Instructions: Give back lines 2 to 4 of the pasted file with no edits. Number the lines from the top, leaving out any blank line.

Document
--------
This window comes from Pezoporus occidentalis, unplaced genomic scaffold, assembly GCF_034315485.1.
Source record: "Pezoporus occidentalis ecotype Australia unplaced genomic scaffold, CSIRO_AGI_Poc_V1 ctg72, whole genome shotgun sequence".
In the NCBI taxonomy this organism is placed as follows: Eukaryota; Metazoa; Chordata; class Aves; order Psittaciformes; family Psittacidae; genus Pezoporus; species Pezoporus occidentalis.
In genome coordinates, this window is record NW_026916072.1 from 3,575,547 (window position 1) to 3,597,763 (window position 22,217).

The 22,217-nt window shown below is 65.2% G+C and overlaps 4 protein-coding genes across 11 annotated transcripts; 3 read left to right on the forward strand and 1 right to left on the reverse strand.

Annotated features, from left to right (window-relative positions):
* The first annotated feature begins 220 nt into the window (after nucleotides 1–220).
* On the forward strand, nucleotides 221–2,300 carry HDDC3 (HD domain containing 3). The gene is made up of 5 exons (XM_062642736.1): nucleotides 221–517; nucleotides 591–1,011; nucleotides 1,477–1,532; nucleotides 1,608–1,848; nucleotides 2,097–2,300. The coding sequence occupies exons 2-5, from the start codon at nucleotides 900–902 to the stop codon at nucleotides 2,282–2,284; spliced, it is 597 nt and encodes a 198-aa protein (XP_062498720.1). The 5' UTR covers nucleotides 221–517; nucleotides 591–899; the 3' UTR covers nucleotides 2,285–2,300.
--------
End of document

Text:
Source record: "Pezoporus occidentalis ecotype Australia unplaced genomic scaffold, CSIRO_AGI_Poc_V1 ctg72, whole genome shotgun sequence".
In the NCBI taxonomy this organism is placed as follows: Eukaryota; Metazoa; Chordata; class Aves; order Psittaciformes; family Psittacidae; genus Pezoporus; species Pezoporus occidentalis.
In genome coordinates, this window is record NW_026916072.1 from 3,575,547 (window position 1) to 3,597,763 (window position 22,217).